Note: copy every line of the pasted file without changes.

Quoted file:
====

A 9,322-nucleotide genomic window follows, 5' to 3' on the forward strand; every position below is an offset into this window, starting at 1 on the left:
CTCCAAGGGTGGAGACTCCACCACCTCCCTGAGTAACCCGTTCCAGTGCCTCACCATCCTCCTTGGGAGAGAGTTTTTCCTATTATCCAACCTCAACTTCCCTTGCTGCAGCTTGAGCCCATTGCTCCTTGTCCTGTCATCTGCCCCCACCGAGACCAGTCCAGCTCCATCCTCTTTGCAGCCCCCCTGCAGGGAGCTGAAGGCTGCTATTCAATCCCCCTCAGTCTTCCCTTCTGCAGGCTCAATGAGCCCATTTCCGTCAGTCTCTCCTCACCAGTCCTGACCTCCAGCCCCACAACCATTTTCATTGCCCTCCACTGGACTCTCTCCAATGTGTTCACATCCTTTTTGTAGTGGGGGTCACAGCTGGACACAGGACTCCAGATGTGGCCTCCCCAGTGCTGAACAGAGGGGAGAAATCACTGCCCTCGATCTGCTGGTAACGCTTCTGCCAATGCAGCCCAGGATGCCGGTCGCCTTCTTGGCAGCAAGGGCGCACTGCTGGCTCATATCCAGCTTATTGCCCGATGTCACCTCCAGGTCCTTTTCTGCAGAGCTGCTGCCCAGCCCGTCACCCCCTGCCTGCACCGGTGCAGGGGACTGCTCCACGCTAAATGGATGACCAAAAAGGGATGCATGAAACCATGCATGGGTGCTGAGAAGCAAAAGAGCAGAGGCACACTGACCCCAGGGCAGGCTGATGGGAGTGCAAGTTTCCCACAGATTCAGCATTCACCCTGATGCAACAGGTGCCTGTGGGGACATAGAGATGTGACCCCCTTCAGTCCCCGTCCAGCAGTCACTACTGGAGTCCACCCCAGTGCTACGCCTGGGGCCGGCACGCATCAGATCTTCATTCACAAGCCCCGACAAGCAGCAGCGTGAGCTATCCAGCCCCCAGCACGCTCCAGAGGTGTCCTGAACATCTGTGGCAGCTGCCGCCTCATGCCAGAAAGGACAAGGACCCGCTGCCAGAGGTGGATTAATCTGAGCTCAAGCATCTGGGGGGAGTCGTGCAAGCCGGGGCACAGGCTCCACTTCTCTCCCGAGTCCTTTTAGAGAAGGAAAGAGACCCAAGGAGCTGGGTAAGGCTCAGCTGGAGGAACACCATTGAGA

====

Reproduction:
A 9,322-nucleotide genomic window follows, 5' to 3' on the forward strand; every position below is an offset into this window, starting at 1 on the left:
CTCCAAGGGTGGAGACTCCACCACCTCCCTGAGTAACCCGTTCCAGTGCCTCACCATCCTCCTTGGGAGAGAGTTTTTCCTATTATCCAACCTCAACTTCCCTTGCTGCAGCTTGAGCCCATTGCTCCTTGTCCTGTCATCTGCCCCCACCGAGACCAGTCCAGCTCCATCCTCTTTGCAGCCCCCCTGCAGGGAGCTGAAGGCTGCTATTCAATCCCCCTCAGTCTTCCCTTCTGCAGGCTCAATGAGCCCATTTCCGTCAGTCTCTCCTCACCAGTCCTGACCTCCAGCCCCACAACCATTTTCATTGCCCTCCACTGGACTCTCTCCAATGTGTTCACATCCTTTTTGTAGTGGGGGTCACAGCTGGACACAGGACTCCAGATGTGGCCTCCCCAGTGCTGAACAGAGGGGAGAAATCACTGCCCTCGATCTGCTGGTAACGCTTCTGCCAATGCAGCCCAGGATGCCGGTCGCCTTCTTGGCAGCAAGGGCGCACTGCTGGCTCATATCCAGCTTATTGCCCGATGTCACCTCCAGGTCCTTTTCTGCAGAGCTGCTGCCCAGCCCGTCACCCCCTGCCTGCACCGGTGCAGGGGACTGCTCCACGCTAAATGGATGACCAAAAAGGGATGCATGAAACCATGCATGGGTGCTGAGAAGCAAAAGAGCAGAGGCACACTGACCCCAGGGCAGGCTGATGGGAGTGCAAGTTTCCCACAGATTCAGCATTCACCCTGATGCAACAGGTGCCTGTGGGGACATAGAGATGTGACCCCCTTCAGTCCCCGTCCAGCAGTCACTACTGGAGTCCACCCCAGTGCTACGCCTGGGGCCGGCACGCATCAGATCTTCATTCACAAGCCCCGACAAGCAGCAGCGTGAGCTATCCAGCCCCCAGCACGCTCCAGAGGTGTCCTGAACATCTGTGGCAGCTGCCGCCTCATGCCAGAAAGGACAAGGACCCGCTGCCAGAGGTGGATTAATCTGAGCTCAAGCATCTGGGGGGAGTCGTGCAAGCCGGGGCACAGGCTCCACTTCTCTCCCGAGTCCTTTTAGAGAAGGAAAGAGACCCAAGGAGCTGGGTAAGGCTCAGCTGGAGGAACACCATTGAGA